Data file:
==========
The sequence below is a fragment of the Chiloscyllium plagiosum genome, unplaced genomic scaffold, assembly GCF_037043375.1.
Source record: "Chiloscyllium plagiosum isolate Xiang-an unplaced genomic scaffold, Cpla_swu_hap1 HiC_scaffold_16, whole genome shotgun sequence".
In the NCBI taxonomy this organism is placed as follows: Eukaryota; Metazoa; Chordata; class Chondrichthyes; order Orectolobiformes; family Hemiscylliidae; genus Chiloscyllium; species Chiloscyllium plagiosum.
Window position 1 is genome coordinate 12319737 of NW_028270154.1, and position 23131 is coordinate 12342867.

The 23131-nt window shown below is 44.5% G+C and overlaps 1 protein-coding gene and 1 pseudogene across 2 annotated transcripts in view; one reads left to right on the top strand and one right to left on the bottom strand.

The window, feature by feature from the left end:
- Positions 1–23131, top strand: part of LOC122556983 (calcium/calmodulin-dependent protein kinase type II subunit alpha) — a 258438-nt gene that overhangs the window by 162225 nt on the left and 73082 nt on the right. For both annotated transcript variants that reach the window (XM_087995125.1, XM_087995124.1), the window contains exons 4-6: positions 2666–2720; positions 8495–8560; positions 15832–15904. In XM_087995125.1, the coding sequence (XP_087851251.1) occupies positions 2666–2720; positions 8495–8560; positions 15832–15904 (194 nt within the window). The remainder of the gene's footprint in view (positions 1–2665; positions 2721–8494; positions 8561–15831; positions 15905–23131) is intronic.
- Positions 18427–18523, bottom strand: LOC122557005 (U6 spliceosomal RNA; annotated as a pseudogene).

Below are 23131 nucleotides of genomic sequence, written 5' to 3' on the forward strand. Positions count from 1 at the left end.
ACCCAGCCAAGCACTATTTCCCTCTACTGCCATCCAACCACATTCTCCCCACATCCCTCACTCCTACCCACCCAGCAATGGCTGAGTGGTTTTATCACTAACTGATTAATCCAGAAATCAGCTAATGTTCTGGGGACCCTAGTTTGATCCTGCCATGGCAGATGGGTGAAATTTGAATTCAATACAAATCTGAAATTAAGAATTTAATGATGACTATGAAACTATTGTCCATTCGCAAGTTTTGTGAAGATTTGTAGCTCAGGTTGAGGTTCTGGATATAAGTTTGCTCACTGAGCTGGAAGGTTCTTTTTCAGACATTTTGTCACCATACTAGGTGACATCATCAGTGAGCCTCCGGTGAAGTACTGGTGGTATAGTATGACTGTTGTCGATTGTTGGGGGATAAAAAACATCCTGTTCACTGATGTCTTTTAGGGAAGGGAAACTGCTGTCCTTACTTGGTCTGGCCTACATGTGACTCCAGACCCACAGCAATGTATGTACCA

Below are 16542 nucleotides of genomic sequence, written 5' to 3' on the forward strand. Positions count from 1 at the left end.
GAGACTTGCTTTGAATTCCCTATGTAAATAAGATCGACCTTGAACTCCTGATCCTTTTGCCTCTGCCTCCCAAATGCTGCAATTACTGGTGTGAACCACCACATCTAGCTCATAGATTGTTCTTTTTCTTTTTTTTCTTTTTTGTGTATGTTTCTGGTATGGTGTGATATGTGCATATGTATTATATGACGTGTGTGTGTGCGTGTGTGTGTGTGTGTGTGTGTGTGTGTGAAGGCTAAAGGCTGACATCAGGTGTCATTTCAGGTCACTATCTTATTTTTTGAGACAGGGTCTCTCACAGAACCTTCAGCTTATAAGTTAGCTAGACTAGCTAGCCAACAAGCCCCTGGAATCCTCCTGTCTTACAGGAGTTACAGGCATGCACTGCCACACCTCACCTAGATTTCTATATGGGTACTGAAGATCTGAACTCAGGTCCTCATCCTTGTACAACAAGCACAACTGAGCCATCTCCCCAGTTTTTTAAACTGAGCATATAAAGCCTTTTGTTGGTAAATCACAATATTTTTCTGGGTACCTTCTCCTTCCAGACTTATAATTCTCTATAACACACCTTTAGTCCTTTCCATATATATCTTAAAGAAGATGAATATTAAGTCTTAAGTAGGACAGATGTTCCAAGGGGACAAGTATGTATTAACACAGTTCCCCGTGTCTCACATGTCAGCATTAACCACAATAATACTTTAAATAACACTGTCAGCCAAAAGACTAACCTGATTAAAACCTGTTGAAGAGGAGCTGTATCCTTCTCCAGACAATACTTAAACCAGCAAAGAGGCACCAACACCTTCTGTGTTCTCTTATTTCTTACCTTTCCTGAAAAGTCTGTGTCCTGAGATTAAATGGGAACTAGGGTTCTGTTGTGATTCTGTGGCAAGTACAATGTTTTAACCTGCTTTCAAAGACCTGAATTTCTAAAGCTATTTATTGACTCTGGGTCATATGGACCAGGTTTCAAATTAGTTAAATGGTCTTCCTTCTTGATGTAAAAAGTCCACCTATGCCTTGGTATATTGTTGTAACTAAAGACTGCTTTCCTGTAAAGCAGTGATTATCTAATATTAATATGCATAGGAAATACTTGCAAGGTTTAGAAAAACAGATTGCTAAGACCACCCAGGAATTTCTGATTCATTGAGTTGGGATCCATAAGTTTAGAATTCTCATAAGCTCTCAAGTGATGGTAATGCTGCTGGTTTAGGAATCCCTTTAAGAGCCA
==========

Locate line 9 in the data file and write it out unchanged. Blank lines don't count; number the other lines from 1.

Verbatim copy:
Below are 23131 nucleotides of genomic sequence, written 5' to 3' on the forward strand. Positions count from 1 at the left end.